A medieval city centre church could be illuminated at night to create a “community beacon”.

St Nicholas of Myra, on the junction of Church Street and Dyke Road, Brighton, was built in the 14th century and the land it is built on was even included in the 1085 Domesday book.

Now, Brighton and Hove City Council wants to install 17 LED lighting fixtures which will “make use of new technology and controllable systems not previously available”.

It has submitted a planning application which says: “We want to create a community beacon, enhance the façade, improve the setting, create a safer and more welcoming environment and connect the parish to its local community.

“With modern smart-controlled LED lighting it was considered appropriate to both illuminate and potentially add colour to the church for differing festivals or occasions without affecting either light pollution or spill the previous sodium floodlight systems would have caused.

“Additionally, we have sought the advice of qualified ecologists to ensure that the proposed design takes the environmental context and specialist recommendations into account.

The Argus: A survey has assessed the potential impact on batsA survey has assessed the potential impact on bats (Image: BHCC)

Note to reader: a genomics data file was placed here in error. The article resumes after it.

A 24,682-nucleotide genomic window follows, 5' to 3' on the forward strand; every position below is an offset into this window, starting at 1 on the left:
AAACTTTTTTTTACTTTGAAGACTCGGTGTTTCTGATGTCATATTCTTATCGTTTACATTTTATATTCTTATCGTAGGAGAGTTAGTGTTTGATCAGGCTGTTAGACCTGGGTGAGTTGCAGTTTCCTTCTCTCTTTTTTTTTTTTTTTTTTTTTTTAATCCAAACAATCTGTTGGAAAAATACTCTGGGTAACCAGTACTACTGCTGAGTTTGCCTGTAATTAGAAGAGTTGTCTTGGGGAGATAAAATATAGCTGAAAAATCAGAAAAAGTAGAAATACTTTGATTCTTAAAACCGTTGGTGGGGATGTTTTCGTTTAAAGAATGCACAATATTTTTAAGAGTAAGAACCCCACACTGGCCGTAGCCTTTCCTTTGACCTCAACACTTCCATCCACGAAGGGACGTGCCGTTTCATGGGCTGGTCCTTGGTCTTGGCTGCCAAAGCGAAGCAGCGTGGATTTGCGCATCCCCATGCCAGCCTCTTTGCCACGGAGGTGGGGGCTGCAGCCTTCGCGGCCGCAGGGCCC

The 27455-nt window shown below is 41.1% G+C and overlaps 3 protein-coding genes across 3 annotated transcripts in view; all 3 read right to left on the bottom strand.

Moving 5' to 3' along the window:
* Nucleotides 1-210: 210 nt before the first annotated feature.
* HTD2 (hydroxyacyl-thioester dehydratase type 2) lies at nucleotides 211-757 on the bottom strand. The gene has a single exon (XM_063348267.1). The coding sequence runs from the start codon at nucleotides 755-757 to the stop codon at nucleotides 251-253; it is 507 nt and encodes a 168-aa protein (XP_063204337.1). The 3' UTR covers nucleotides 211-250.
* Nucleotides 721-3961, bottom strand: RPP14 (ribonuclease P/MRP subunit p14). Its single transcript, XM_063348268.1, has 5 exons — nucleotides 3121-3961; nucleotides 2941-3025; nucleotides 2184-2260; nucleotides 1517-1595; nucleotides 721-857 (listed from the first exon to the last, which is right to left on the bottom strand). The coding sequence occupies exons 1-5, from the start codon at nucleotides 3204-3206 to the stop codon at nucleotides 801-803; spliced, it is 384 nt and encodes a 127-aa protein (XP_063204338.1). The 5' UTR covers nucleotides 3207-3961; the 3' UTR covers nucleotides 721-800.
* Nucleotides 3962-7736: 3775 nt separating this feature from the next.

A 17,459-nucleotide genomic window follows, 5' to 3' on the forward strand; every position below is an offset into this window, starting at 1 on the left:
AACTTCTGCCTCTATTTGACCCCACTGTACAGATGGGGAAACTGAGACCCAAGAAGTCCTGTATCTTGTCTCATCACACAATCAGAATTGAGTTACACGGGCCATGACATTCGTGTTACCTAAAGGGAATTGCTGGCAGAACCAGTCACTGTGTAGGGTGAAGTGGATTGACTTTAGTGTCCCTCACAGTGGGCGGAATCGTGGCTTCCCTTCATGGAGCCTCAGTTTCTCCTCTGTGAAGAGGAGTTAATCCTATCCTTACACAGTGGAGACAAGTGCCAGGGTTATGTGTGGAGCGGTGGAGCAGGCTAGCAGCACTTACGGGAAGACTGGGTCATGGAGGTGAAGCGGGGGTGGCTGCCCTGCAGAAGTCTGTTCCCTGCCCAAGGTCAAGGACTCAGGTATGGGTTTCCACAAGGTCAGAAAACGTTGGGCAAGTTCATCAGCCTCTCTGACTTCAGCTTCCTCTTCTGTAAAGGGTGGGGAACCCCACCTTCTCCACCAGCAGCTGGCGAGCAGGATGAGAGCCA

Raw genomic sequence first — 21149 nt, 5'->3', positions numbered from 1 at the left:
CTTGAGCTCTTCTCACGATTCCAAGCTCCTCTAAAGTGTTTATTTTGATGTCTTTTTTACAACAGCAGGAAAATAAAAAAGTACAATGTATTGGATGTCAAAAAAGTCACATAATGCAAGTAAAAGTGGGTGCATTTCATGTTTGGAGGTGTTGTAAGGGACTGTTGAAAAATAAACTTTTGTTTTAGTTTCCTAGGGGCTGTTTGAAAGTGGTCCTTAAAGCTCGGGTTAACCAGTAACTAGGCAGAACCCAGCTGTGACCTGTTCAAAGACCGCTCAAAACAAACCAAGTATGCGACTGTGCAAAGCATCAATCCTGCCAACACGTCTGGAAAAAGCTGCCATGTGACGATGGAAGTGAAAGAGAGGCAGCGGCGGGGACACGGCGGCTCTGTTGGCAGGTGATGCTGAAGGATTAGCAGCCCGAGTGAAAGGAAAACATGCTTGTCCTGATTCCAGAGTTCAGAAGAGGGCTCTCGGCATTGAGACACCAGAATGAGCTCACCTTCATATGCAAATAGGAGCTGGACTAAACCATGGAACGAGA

“For example, the light wavelengths of the proposed design conform to the recommendation of minimal blue or ultraviolet light, of reduced light spill with shielding and pre-programmed timings to reduce night-time light pollution.”

A survey was conducted to study the impact the plans could have on any bats in the area.

It said: “Bats are very unlikely to be roosting within this building and trees and as such there are not anticipated to be any impacts on bats in this location as a result of the proposed development.

“However, bats are highly mobile creatures that switch roosts regularly and therefore the usage of a site by bats can change of a short period of time.

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“Any bats that begin using the building or tree during the intervening period between the surveys being undertaken and works commencing could be disturbed and abandon their roost.

“The proposed development will include the use of lighting which could spill on to bat roosting, foraging or commuting habitat and deter bats from using these areas.”

The report recommends installing bat boxes three to five metres above ground level in a south or south westerly direction.